;
      • Breider I.S.
      • Wall E.
      • Garnsworthy P.C.
      Short communication: Heritability of methane production and genetic correlations with milk yield and body weight in Holstein-Friesian dairy cows.
      ;
      • Manzanilla-Pech C.I.V.
      • Løvendahl P.
      • Mansan Gordo D.
      • Gifford G.F.
      • Pryce G.E.
      • Schenkel F.
      • Wegmann S.
      • Miglior F.
      • Chud T.C.
      • Moate P.J.
      • Williams S.R.O.
      • Richardson C.M.
      • Stothard P.
      • Lassen J.
      Breeding for reduced methane emission and fee-efficient Holstein cows: An international response.
      ). However, a program selecting for ewes divergent in CH4 yield, obtaining a 12% difference between divergent lines after 10 yr of selection, was also successful in selecting more productive animals: ewes with low CH4 yield weaned heavier and leaner lambs that produced more wool (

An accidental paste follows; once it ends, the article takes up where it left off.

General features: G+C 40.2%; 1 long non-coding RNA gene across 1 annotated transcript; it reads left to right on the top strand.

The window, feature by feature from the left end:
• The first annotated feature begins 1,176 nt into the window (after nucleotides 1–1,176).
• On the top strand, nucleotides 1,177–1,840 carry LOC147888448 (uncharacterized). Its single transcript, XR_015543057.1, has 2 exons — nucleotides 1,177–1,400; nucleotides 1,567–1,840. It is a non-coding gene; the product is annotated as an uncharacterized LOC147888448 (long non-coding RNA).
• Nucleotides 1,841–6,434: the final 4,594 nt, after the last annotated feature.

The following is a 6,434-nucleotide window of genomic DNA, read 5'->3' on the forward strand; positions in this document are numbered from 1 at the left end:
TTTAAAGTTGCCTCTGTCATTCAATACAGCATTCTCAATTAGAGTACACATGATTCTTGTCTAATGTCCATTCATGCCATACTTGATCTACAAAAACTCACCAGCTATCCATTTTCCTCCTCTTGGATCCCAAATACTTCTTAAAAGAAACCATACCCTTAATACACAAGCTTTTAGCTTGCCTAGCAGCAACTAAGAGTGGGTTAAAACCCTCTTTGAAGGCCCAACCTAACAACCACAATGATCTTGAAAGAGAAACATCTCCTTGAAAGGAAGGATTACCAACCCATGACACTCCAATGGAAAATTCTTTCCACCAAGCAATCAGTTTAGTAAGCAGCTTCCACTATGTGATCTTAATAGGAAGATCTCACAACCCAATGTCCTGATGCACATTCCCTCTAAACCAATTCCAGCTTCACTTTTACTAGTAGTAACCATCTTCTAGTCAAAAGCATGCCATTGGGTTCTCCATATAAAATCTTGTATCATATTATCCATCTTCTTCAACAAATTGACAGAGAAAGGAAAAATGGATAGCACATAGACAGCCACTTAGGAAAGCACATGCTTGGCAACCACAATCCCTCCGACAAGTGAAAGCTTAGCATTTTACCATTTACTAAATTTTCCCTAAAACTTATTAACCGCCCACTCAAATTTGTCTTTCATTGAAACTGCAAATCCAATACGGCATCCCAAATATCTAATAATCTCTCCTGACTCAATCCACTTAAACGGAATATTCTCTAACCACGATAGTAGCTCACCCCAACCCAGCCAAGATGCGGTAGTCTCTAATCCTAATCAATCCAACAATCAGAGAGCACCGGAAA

• Rowe S.J.
      • Hickey S.M.
      • Jonker A.
      • Hess M.K.
      • Janssen P.
      • Johnson T.
      • Bryson B.
      • Knowler K.
      • Pinares-Patino C.
      • Bain W.
      • Elmes S.
      • Young E.
      • Wing J.
      • Waller E.
      • Pickering N.
      • McEwan J.C.
      Selection for divergent methane yield in New Zealand sheep – a ten-year perspective.
      ).
      Another option for selection is residual CH4 production, calculated as the residual of the regression of observed CH4 production against variables such as DMI, daily body mass gain (ADG), milk production, and body mass. Working with 15,320 dairy cow records of CH4 production and performance from 2,990 dairy cows from Canada, Australia, Switzerland, and Denmark,